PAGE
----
ile the stock Calendar option works, it still looks like it was built for Android Gingerbread. It’s sure to get a makeover by the time Android /a> comes out, but even then, it may not be enough for anyone that wants to do more with their calendar. Many apps in the ay Store interact with other services, have to-do lists, offer way more widget options than what has built. l of the following choices work with Calendar Microsoft Exchange, along with other cloud accounts, so you can keep all your appointments in one calendar app. 


If you had to pick one from the batch to start with today, go with Sunrise. It has an excellent design, works with Calendar, Exchange, even iCloud (which you’re probably not using if you have an Android phone, but hey, it’s there). Even better is how it integrates with other services. For example, connect it to Facebook so your events automatically pop into your calendar. You also can plug it in to Todoist, Trello, Github, Evernote, a growing list of other platforms. So if you add in a deadline in Todoist it will be right there in your Sunrise calendar. Sunrise has also done a good job building a desktop component that keeps the same look feel regardless of platform: it has apps for Chrome, Mac, iOS (unfortunately not for ndows), keeping the interface consistent across platforms.


SolCalendar loosens the tie on the calendar experience, dropping in fun stickers along with good design attractive weather reports.  It uses a lot of pinching swiping gestures to navigate the interface. Fortunately there’s helpful pop-up banners that tutor you along the way. You also can get a quick glance of your day with the Agenda view or use SolCalendar as a to-do list that syncs with Tasks, though you have to wonder when will kill that service off in favor of  Keep. The month view gets a little cramped, but you can quickly switch over to a weekly outlook. If you scroll ahead a few months quickly get back to the present by hitting the Today button. SolCalendar has the most extensive number of widgets, including everything from full-page choices to a birthday countdown. More than likely you’ll find one to your liking.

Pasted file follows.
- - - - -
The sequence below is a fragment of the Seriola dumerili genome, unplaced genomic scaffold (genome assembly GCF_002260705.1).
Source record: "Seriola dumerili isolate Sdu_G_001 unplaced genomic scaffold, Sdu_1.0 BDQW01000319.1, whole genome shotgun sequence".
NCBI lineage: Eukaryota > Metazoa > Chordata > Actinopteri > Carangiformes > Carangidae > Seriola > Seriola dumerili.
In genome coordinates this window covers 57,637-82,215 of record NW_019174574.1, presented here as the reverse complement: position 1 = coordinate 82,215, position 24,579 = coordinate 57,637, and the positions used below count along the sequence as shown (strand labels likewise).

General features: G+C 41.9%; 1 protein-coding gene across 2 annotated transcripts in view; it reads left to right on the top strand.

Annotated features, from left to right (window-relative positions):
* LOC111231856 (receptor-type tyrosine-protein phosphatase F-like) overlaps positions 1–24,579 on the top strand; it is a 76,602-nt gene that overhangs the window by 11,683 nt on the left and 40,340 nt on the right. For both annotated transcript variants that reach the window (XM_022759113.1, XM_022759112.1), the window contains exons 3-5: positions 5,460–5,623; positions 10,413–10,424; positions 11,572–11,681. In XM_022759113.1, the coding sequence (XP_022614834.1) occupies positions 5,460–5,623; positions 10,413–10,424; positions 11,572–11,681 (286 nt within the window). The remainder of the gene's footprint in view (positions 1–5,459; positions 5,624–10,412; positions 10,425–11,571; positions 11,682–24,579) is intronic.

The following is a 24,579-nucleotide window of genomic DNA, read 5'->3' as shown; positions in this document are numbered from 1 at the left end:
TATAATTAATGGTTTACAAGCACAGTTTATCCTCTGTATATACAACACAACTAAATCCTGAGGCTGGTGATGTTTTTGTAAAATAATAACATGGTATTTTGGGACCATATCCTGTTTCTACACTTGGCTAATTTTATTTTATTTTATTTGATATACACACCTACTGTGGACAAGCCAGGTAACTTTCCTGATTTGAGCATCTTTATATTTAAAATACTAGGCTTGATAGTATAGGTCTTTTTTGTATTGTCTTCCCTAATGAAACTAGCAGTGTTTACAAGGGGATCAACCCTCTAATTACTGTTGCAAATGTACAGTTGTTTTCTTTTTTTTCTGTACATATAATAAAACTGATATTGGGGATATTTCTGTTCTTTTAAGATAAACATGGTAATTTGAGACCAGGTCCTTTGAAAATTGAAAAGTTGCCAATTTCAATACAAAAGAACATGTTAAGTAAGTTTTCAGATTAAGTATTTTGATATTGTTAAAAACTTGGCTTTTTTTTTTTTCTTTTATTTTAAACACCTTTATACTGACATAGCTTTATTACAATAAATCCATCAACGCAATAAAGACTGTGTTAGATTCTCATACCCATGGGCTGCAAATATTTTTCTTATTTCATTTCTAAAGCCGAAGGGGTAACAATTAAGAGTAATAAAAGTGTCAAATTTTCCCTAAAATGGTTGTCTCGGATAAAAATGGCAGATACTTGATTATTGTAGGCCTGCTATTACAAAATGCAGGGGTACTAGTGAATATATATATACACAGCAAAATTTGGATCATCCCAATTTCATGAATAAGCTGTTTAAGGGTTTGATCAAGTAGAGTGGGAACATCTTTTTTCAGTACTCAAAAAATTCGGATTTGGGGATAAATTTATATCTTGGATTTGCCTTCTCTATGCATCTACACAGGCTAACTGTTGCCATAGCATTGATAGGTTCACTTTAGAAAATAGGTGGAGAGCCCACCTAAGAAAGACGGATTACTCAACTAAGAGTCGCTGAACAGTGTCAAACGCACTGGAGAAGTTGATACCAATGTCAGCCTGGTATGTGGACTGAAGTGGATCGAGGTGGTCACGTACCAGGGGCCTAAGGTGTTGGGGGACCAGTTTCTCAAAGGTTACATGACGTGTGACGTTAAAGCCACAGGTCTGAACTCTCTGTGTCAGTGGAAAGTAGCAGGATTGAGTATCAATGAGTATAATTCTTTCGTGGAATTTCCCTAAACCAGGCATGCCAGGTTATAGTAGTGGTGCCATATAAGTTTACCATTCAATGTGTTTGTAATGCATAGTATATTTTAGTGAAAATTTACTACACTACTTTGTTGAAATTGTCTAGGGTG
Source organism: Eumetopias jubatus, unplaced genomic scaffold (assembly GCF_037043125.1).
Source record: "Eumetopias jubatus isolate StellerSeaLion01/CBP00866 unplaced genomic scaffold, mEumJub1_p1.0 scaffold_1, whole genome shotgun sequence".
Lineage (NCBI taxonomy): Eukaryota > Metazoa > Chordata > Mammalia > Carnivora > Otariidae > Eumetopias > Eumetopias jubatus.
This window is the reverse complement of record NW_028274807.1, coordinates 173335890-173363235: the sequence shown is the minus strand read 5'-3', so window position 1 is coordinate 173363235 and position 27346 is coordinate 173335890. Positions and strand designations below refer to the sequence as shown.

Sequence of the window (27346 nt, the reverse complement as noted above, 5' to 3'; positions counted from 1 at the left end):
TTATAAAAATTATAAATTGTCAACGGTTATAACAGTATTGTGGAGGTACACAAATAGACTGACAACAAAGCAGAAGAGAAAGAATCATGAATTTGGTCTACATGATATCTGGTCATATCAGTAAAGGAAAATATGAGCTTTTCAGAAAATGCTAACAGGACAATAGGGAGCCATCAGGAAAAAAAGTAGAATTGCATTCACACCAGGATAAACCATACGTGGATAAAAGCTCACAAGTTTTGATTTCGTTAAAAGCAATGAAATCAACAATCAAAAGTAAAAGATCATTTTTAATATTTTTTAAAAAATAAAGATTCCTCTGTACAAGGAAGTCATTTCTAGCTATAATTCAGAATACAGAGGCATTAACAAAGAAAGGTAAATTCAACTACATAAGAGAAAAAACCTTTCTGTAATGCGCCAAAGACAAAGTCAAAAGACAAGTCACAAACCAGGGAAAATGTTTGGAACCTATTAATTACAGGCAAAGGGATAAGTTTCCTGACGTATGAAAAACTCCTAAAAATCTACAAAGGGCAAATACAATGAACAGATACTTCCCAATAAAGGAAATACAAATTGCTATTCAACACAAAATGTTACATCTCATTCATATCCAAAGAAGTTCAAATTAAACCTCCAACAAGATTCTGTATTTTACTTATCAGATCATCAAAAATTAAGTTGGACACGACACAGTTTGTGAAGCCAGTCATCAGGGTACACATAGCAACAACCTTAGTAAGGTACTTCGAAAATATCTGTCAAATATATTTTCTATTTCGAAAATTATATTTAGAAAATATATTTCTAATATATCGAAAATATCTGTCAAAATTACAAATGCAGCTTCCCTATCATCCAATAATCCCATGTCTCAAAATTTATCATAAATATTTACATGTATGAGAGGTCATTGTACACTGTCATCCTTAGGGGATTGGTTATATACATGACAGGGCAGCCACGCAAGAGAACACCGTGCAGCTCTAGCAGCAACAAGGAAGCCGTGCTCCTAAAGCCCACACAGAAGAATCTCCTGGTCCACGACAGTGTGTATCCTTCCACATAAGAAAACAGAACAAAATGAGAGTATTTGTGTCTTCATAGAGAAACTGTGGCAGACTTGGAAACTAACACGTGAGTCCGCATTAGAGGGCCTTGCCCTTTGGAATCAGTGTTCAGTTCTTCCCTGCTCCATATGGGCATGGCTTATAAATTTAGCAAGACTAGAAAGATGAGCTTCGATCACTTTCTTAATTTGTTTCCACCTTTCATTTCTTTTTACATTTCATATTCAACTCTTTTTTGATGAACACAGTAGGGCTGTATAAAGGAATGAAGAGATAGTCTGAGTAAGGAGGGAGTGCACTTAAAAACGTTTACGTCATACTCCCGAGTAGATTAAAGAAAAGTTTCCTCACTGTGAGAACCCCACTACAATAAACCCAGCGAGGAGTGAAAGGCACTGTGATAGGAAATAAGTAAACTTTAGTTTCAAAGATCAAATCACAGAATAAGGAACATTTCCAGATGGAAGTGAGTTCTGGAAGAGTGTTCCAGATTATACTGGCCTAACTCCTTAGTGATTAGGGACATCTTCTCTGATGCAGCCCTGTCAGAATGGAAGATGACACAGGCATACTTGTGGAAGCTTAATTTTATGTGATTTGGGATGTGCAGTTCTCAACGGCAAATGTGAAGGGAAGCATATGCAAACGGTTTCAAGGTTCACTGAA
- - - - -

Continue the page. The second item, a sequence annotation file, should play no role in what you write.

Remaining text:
If you desire maximum eye cy from your calendar you’ll want to go with Cal. It allows you to choose what kind of picture you want in the background of the calendar, with art, fashion, lscape, food among the choices. Cal is committed to this feature; you have to pick at least one to use the app. It’s built by, which has an equally good-looking task manager. If you use then Cal is a good cidate as it syncs up with your tasks.  It doesn’t have the smorgasbord of features found in other apps on this list, but matches the team’s minimalist approach. It also has only one widget choice, which may not satisfy you if you constantly experiment with your phone layout.


CalenMob got its start on iOS by offering a more robust alternative to the underwhelming stock calendar app. ke SolCalendar, CalenMob it is packed with features widget options, making it a good alternative for anyone who wants their calendar to do more than just keep track of events. It also works offline, has a to-do list, several different calendar agenda views. It even has the lunar calendar if you really must know if the moon is waxing or waning when planning out your week. CalenMob o is $5, which may feel steep when compared to all the free alternatives. Fortunately there is a trial version so you can give it a whirl before taking the plunge.